Action from the 1972/73 Leinster club SFC final, left to right: Olly Colgan (The Downs), Gerry Keavey (St Vincent’s), Christy Corroon (The Downs) and Brian Murtagh (The Downs). [Photograph from The Downs GAA Club, Celebrating 125 Years, 1893 to 2018]

‘Happy out’ Loughlin’s football gospel now heading for Christmas

The Gerry Buckley Column

“The boys said to me that if I fell out of a window these times, I’d land standing up!”

So said the ebullient Luke Loughlin in the press area of Croke Park last Saturday evening as the sound of the small crowd cheering on Kilmacud Crokes and Portarlington echoed in the background.

The Downs’ joint-captain had just picked up the latest memento from what has been an unbelievable year – on and off the pitch – for the mercurial dual player, with Lar Wall’s charges safely through to the very progressive club’s second Leinster senior football decider.

It was no surprise that at the time of the interview Kilmacud were already firmly en route to setting up a meeting with the men in black and amber in the decider, an outcome formalised an hour or so later after the Metropolitans (with a little/lot of help from a Galwegian) had eased past an untypically meek challenge from the O’Moore County representatives.

“I don’t care who gets ‘man of the match’, once it’s a win and I kick a few points. I’m happy out and can’t complain,” the colourful Downs and Westmeath forward opined with trademark candour. Never one to mince his words, Luke was only too happy to tell the Lake County media folk present that his language had been, em, very colourful at half-time after Daithí McGowan’s unanswered hat-trick had ensured that Ratoath went to the sanctuary of the dressing rooms on level terms at the interval.

One can only imagine an even more colourful outburst at the end of normal time had Jack Flynn converted a very difficult free with the last kick of the match, thereby completing an unanswered double hat-trick by the Meath champions. However, Lady Luck fittingly smiled the way of The Downs.

In this regard, Luke opined: “We got a bit lucky in the end, but we had a lot of work done for Ratoath to have to try and pull it back. I was getting ready for extra-time when he stood over that free, but you hope for the best and expect the worst. You need a bit of luck now and then, and finally we got it.”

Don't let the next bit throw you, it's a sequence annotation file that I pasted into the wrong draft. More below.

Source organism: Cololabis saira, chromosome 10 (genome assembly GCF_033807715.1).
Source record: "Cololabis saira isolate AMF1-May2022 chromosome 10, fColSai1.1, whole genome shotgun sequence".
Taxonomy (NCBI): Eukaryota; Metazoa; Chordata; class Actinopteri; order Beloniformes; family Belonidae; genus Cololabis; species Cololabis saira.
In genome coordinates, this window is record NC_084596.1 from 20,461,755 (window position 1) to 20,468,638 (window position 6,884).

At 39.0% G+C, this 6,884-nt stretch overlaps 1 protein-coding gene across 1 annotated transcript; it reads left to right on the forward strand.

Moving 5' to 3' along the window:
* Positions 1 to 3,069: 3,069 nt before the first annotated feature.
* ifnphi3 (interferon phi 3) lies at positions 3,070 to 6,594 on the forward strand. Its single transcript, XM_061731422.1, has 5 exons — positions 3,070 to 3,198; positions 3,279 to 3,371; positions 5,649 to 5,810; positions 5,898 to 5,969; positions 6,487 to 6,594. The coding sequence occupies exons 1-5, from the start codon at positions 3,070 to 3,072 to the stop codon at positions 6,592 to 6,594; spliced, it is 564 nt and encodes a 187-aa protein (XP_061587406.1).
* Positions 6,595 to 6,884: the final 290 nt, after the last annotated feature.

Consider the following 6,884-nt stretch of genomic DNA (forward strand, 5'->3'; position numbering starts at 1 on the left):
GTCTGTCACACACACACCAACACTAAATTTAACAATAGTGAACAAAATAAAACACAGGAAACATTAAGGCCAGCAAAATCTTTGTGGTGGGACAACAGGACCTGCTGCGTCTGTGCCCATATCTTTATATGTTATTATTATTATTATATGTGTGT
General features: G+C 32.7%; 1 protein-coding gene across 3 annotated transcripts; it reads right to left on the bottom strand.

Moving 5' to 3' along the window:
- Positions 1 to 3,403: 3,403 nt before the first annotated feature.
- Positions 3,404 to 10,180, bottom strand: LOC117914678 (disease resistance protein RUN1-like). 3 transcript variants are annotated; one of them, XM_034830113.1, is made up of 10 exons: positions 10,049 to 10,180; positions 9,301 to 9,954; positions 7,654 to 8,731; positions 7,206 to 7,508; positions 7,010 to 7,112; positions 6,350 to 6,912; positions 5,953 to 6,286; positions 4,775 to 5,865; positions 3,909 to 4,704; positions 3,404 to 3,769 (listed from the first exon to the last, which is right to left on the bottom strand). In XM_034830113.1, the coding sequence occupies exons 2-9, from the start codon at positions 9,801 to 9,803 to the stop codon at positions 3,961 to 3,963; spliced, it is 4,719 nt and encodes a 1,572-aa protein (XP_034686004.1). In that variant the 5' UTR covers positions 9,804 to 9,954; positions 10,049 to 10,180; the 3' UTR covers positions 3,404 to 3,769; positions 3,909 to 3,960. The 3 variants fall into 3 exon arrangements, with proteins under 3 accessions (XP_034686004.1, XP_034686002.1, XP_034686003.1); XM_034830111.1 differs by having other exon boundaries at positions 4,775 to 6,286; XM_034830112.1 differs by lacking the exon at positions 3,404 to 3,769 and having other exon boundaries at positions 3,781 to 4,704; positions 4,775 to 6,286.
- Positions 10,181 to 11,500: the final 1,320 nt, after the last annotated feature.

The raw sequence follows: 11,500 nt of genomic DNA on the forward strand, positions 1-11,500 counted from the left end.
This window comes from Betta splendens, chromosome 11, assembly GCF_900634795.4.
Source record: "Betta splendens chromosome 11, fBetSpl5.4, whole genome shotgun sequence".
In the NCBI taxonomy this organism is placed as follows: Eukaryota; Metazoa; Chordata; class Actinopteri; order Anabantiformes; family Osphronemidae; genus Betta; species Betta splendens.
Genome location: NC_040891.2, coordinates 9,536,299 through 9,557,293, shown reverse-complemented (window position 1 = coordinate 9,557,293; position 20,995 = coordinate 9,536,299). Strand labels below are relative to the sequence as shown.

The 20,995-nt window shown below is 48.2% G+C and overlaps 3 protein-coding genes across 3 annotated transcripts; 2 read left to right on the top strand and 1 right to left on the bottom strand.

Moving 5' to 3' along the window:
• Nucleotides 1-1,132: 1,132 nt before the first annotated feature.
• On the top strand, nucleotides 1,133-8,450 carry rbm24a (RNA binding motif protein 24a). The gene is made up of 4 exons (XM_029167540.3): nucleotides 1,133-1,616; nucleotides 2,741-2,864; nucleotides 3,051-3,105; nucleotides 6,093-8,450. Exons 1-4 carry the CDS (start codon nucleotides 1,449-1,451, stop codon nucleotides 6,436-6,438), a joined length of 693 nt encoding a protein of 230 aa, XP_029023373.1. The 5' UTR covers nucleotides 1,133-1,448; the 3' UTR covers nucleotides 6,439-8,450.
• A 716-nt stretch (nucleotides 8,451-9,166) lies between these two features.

Loud laughter greeted his tongue-in-cheek addendum: “I was thinking of doing a Lee Keegan and throwing a GPS at him, but I had nothing to throw at him except a bit of grass! I’ve kicked wides in those situations myself.” Luke’s five-point contribution, including three from play, earned him the official ‘man of the match’ accolade, and he could easily have scored two goals to boot, with the aforementioned Flynn clearing his untypically weak lob off the line when a three-pointer looked certain, in addition to having a penalty claim turned away. “I thought the referee did a great job but I was expecting a penalty,” he reflected. To most observers, a spot-kick award looked like it would have been undeserved.

Lar Wall would have been pretty much an unknown figure in and around the Lake County prior to his appointment by The Downs a year ago. ‘Arsene Who?’ wasn’t long establishing himself as a cult figure in Highbury, and ‘Lar Who?’ is replicating such a transformation in Westmeath.

“Lar has been great,” Luke reflected, “and we have total belief in each other. Everyone is a brilliant footballer. Niall Mitchell said it in the huddle before the game that ‘15 men took the field for The Downs’. We have the experience now and it’s showing in the performance. This is a special year for The Downs, and it’s just getting better and better. We’re just making our own bit of history and we’re looking forward to the final.”

“I’ve been on the end of a few ‘batings’ over the years,” he concluded and, in truth, there will be a pretty unanimous expectation nationwide that a ‘bating’ awaits Luke and his colleagues when they face the mighty Kilmacud Crokes on Sunday week at GAA headquarters (throw-in 1.30pm).

This aging columnist has crystal clear memories of the horrendous ‘bating’ suffered by Dom Murtagh and co at the hands of Dublin kingpins at the time, St Vincent’s, almost 50 years ago. Ironically, the Marino-based outfit had the name of only fielding natives for many years, but Tommy Cleary briefly donned the famous white jersey with a blue hoop in the late 1990s, either side of a glittering career with the home club in The Downs.

Specifically, in an era when boarding students were pretty much unaware of the happenings in the ‘big, bad world’ outside the walls of schools, I vividly recall a classmate and Downs’ native, Tom McCormack, literally waiting at the walls of St Finian’s on the evening of April 15, 1973 for this day pupil to give him the result from Páirc Tailteann. The ashen-faced expression on this 16-year-old from Mullingar, but with a mega-soft spot (then and now) for The Downs, should have warned him that bad news was coming. My “6-10 to 2-5 for St Vincent’s” shocked him to the core.

Tom died suddenly a little over four years ago. In his professional career as a hugely-respected manager with FÁS, he and his right-hand man, Seamus Leavy, another now-deceased gentleman in every meaning of the word, were incredibly supportive of yours truly when belatedly commencing a sports journalism career at the turn of the millennium. I have never, and will never, forget them for that. Indeed, I’m sure Tom RIP will totally concur with my immediate response to a sneery jibe from a Royal County man as we both watched Kilmacud dismantle Portarlington.

Clearly anticipating a ‘bating’ for the 2022 men in black and amber, he teased me: “Have ye a good chance in the final?” I replied: “We have a lot better chance than Ratoath and the other eight teams that have been eliminated!”

More on this mouth-watering final next week, please God.